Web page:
At first glance, it seems easy to say “get” in Italian. The verb prendere translates as “to get.” But, the verb prendere actually has the specific meaning of “to procure something.”
In English conversation, which is typically less formal than written English, the verb to get is used in many more ways and conveys many more meanings than the verb prendere does in Italian. We English speakers rely on our basic understanding of what is going on in any given conversation to come up with the meaning of the verb to get. Instead, in both written and conversational Italian, the use of the verb to get is more specific than it is in English.
Many Italian verbs are used to translate the different meanings behind the English verb to get. Here are a few Italian verbs lifted from the Italian — English dictionary Word Reference (www.wordreference.com) as examples: ricevere (to receive/get something), portare (bring/get something), arrivare (arrive/get somewhere), capire and comprendere (understand something).
Just to make things a little more complicated… in an ordinary conversation, we all often describe what we have “got” to do. And, when we refer to activities of daily living in Italian, this means that the verb refers back to ourselves. And therefore… the Italian verb that we use must be reflexive.
I’ll try to get you to see how this works by first listing some common Italian reflexive verbs that translate as “to get” in Italian. Take a look at the table below:
|alzarsi||to get up|
|annoiarsi||to get bored|
|arrabbiarsi||to get angry|
|bagnarsi||to get wet
to take a bath
|laurearsi||to get a university degree
mettersi qualcuno nei guai
|to put on clothing
to get (oneself) in trouble
|preoccuparsi||to get worried
|prepararsi (per)||to get ready (for)|
|riprendersi||to get better
|spogliarsi||to get undressed|
|sposarsi||to get married|
|to get dressed
to get undressed
Below are some example sentences taken from what we all do in a normal day, many of which use the reflexive verbs from the previous table. The Italian subject pronoun “io,” meaning “I” is included in the Italian examples, although io is almost always omitted with reflexive verbs (as in most general conversation). Parentheses have been used in the Italian sentences as a reminder of this fact.
In the same way, parentheses are used in the English translation to indicate Italian reflexive pronouns that are not necessary in English. But, hopefully it will be useful to learn to think in Italian before translating into correct English.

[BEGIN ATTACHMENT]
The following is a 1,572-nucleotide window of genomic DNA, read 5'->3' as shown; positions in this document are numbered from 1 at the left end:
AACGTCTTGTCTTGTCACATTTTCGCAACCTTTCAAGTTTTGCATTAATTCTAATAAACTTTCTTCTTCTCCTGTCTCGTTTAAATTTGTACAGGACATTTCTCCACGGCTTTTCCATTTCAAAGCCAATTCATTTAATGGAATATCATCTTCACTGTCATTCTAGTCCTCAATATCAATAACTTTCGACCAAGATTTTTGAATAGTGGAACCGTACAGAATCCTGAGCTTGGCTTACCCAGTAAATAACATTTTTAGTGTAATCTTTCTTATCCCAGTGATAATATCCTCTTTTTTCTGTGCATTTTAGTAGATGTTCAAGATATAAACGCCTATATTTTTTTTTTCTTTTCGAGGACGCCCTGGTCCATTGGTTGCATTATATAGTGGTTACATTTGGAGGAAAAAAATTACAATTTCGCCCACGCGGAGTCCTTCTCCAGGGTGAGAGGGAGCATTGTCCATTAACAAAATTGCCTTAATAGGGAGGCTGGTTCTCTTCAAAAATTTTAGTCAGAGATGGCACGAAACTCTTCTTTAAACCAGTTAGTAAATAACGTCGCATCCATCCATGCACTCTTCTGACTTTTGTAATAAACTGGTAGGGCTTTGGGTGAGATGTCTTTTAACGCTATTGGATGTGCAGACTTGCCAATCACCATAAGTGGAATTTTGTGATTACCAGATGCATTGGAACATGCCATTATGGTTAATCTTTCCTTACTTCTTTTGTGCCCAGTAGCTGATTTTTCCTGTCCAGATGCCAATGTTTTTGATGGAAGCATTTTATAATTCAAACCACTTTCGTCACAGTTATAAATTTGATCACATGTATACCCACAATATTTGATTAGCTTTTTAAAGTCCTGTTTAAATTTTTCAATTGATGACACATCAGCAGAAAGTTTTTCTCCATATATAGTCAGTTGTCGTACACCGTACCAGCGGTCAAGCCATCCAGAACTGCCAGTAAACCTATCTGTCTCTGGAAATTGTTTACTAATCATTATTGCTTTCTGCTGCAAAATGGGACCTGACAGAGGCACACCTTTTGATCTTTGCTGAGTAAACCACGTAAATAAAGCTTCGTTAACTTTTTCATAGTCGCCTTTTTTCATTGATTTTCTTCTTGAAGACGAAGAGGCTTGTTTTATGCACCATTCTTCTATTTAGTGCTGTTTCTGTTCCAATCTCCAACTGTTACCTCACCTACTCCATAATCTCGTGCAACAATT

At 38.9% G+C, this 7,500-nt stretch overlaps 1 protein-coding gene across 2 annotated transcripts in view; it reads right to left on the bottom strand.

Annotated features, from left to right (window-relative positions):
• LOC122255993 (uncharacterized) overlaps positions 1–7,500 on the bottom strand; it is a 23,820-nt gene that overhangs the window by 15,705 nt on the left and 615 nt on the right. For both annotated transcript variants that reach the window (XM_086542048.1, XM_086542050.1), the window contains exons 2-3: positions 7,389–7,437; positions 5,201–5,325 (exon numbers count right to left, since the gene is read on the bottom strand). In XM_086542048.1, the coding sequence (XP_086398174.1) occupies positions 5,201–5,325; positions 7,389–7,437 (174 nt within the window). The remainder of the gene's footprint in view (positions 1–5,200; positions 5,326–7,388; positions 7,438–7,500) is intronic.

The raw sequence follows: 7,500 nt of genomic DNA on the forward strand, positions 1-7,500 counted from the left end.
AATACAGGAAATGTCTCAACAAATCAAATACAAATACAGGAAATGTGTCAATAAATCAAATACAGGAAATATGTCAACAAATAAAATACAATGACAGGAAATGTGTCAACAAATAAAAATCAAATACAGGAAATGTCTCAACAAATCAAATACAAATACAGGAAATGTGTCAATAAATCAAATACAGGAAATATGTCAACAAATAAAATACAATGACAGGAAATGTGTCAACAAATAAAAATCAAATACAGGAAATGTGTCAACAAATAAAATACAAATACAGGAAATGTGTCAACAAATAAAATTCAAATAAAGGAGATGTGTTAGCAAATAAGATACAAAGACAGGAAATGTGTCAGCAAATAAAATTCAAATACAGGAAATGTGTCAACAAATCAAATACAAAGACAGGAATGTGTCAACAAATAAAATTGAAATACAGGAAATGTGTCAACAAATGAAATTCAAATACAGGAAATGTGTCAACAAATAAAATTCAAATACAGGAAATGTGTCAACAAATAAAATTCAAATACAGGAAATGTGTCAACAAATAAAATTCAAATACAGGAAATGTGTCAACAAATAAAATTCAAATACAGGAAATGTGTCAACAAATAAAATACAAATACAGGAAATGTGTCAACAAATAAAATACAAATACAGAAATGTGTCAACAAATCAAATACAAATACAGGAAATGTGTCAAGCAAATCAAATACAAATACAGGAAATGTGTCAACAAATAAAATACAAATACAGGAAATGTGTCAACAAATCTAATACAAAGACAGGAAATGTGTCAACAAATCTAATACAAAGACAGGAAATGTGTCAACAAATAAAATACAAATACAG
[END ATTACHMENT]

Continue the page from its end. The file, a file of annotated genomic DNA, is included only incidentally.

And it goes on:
Also remember that the simple present tense in Italian can have several different meanings in English. The simple phrase“Io vado,” for instance, can be translated as: “I go,” “I am going” or “I do go.”
Now, I think we understand enough about how Italian works that we are ready to get going with our examples!
Getting up in the morning:
|(Io) Mi sveglio.||I wake up. (lit. I wake myself up.)|
|(Io) Mi alzo.||I get up. (lit. I get myself up.)|
|(Io) Mi alzo presto.||I get (myself) up early.|
|(Io) Mi alzo alle sei.||I get (myself) up at 6 AM.|
|(Io) Mi alzo tardi domani.||I am going to get (myself) up
Getting ready to go out for the day:
|(Io) Mi faccio il bagno.
(Io) Mi faccio una doccia.
|I take a bath. (lit. I make myself the bath.)
I take a shower. (lit. I make myself a shower)
|(Io) Mi lavo.||I wash myself.|
|(Io) Mi asciugo.||I dry myself off.|
|(Io) Mi pettino.||I comb (myself) my hair.|
|(Io) Mi preparo per il lavoro.||I get (myself) ready for (the) work.|
|(Io) Mi vesto.||I get (myself) dressed.|
|(Io) Mi metto i vestiti.||I put on (myself) the clothes.|
|(Io) Mi trucco.||I put on (myself) makeup.|
|(Io) Mi metto la giacca e le scarpe.||I put on (myself) the jacket and the shoes.|
|(Io) Mi sento molto bene!||I feel very well!|
|Vado al lavoro./ Vado a lavorare.||I go to work.|
At the end of the day:
|Torno a casa.||I return home.|
|(Io) Mi tolgo la giacca.||I take off (myself) the jacket.|
|Preparo la cena per la famiglia.||I make the dinner for the family.|
|Alle nove (io) mi svesto.||At nine I get (myself) undressed.|
|(Io) Mi tolgo le scarpe.||I take off (myself) my shoes.|
|(Io) Mi metto il pigiama e le ciabatte.||I put on (myself) (the) pajamas and slippers.|
|(Io) Mi rilasso.||I relax (myself).|
|(Io) Mi riposo.||I rest (myself).|
|(Io) Mi addormento.||I fall (myself) asleep.|
Three more important examples are listed below. The first example is interesting because one might be tempted to translate the phrase — incorrectly of course — “I have decided to marry myself!” But, now that we know that an important function of Italian reflexive verbs is to render the idea “to get,” the sentence structure in Italian for “Ho deciso di sposarmi,” makes perfect sense. Notice that the reflexive pronoun mi is attached to the end of the infinitive verb sposarsi.
The second examples are about “getting in trouble.” These are phrases that are good to know but hopefully they will not have to be used on a daily basis!
|Ho deciso di sposarmi.||I have decided to get married.|
|Non metterti nei guai!||Don’t get (put) yourself in trouble!|
|Mi sono messo nei guai.||I got (put) myself in trouble.|
Remember how to use Italian reflexive verbs when talking about things you have ” to get” and I guarantee you will use the every day!
If you’d like to read the earlier posts in the series, “Italian Phrases We Use EVERY Day!” just click HERE